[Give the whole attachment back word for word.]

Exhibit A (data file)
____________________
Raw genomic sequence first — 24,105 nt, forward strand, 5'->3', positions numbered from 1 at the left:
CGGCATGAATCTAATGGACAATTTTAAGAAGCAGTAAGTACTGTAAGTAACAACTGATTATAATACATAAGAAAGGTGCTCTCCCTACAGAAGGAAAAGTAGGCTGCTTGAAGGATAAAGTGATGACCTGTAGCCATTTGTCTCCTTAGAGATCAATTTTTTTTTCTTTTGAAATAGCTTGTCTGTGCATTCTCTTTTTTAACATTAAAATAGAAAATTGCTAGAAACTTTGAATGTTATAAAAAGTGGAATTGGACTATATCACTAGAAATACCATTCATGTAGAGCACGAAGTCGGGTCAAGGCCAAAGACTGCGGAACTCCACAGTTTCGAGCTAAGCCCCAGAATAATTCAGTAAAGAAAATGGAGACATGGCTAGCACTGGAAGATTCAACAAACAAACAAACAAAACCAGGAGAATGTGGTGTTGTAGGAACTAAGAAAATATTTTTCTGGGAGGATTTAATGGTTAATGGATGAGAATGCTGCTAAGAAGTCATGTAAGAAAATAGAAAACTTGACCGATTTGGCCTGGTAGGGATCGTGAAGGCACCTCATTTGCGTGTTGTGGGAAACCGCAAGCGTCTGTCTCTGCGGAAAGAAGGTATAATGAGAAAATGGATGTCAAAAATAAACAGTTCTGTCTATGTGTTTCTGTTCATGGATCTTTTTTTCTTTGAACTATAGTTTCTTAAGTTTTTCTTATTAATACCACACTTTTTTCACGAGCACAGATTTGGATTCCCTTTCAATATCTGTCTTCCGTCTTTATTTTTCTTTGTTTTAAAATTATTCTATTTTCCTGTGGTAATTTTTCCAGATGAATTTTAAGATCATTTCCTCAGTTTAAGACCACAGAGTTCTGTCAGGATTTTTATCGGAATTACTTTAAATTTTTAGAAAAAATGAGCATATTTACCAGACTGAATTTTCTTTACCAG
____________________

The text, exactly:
Raw genomic sequence first — 24,105 nt, forward strand, 5'->3', positions numbered from 1 at the left:
CGGCATGAATCTAATGGACAATTTTAAGAAGCAGTAAGTACTGTAAGTAACAACTGATTATAATACATAAGAAAGGTGCTCTCCCTACAGAAGGAAAAGTAGGCTGCTTGAAGGATAAAGTGATGACCTGTAGCCATTTGTCTCCTTAGAGATCAATTTTTTTTTCTTTTGAAATAGCTTGTCTGTGCATTCTCTTTTTTAACATTAAAATAGAAAATTGCTAGAAACTTTGAATGTTATAAAAAGTGGAATTGGACTATATCACTAGAAATACCATTCATGTAGAGCACGAAGTCGGGTCAAGGCCAAAGACTGCGGAACTCCACAGTTTCGAGCTAAGCCCCAGAATAATTCAGTAAAGAAAATGGAGACATGGCTAGCACTGGAAGATTCAACAAACAAACAAACAAAACCAGGAGAATGTGGTGTTGTAGGAACTAAGAAAATATTTTTCTGGGAGGATTTAATGGTTAATGGATGAGAATGCTGCTAAGAAGTCATGTAAGAAAATAGAAAACTTGACCGATTTGGCCTGGTAGGGATCGTGAAGGCACCTCATTTGCGTGTTGTGGGAAACCGCAAGCGTCTGTCTCTGCGGAAAGAAGGTATAATGAGAAAATGGATGTCAAAAATAAACAGTTCTGTCTATGTGTTTCTGTTCATGGATCTTTTTTTCTTTGAACTATAGTTTCTTAAGTTTTTCTTATTAATACCACACTTTTTTCACGAGCACAGATTTGGATTCCCTTTCAATATCTGTCTTCCGTCTTTATTTTTCTTTGTTTTAAAATTATTCTATTTTCCTGTGGTAATTTTTCCAGATGAATTTTAAGATCATTTCCTCAGTTTAAGACCACAGAGTTCTGTCAGGATTTTTATCGGAATTACTTTAAATTTTTAGAAAAAATGAGCATATTTACCAGACTGAATTTTCTTTACCAG